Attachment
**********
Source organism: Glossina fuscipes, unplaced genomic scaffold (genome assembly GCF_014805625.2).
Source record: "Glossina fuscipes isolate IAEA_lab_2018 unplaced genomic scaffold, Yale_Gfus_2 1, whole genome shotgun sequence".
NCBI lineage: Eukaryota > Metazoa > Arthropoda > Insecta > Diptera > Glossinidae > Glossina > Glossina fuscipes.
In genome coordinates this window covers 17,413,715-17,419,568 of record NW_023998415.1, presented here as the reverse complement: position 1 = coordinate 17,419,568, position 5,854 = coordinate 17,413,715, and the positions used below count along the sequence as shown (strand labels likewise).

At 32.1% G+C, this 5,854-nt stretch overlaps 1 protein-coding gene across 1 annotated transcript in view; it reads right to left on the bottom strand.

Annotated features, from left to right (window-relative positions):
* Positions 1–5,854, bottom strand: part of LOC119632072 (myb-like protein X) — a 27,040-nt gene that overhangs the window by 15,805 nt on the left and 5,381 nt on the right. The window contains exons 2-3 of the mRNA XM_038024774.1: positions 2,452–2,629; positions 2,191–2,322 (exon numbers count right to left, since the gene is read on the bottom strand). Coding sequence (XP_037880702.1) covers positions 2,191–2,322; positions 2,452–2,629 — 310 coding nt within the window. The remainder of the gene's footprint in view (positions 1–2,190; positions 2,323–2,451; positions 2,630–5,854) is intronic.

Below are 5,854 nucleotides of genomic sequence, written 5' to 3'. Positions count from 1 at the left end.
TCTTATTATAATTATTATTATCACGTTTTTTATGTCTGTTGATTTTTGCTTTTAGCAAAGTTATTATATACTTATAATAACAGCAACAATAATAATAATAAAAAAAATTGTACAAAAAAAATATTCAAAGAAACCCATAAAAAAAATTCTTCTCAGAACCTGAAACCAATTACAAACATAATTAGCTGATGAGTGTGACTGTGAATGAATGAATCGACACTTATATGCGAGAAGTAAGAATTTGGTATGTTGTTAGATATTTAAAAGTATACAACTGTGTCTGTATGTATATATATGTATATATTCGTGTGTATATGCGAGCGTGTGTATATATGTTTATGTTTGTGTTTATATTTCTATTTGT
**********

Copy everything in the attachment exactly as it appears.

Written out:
Source organism: Glossina fuscipes, unplaced genomic scaffold (genome assembly GCF_014805625.2).
Source record: "Glossina fuscipes isolate IAEA_lab_2018 unplaced genomic scaffold, Yale_Gfus_2 1, whole genome shotgun sequence".
NCBI lineage: Eukaryota > Metazoa > Arthropoda > Insecta > Diptera > Glossinidae > Glossina > Glossina fuscipes.
In genome coordinates this window covers 17,413,715-17,419,568 of record NW_023998415.1, presented here as the reverse complement: position 1 = coordinate 17,419,568, position 5,854 = coordinate 17,413,715, and the positions used below count along the sequence as shown (strand labels likewise).

At 32.1% G+C, this 5,854-nt stretch overlaps 1 protein-coding gene across 1 annotated transcript in view; it reads right to left on the bottom strand.

Annotated features, from left to right (window-relative positions):
* Positions 1–5,854, bottom strand: part of LOC119632072 (myb-like protein X) — a 27,040-nt gene that overhangs the window by 15,805 nt on the left and 5,381 nt on the right. The window contains exons 2-3 of the mRNA XM_038024774.1: positions 2,452–2,629; positions 2,191–2,322 (exon numbers count right to left, since the gene is read on the bottom strand). Coding sequence (XP_037880702.1) covers positions 2,191–2,322; positions 2,452–2,629 — 310 coding nt within the window. The remainder of the gene's footprint in view (positions 1–2,190; positions 2,323–2,451; positions 2,630–5,854) is intronic.

Below are 5,854 nucleotides of genomic sequence, written 5' to 3'. Positions count from 1 at the left end.
TCTTATTATAATTATTATTATCACGTTTTTTATGTCTGTTGATTTTTGCTTTTAGCAAAGTTATTATATACTTATAATAACAGCAACAATAATAATAATAAAAAAAATTGTACAAAAAAAATATTCAAAGAAACCCATAAAAAAAATTCTTCTCAGAACCTGAAACCAATTACAAACATAATTAGCTGATGAGTGTGACTGTGAATGAATGAATCGACACTTATATGCGAGAAGTAAGAATTTGGTATGTTGTTAGATATTTAAAAGTATACAACTGTGTCTGTATGTATATATATGTATATATTCGTGTGTATATGCGAGCGTGTGTATATATGTTTATGTTTGTGTTTATATTTCTATTTGT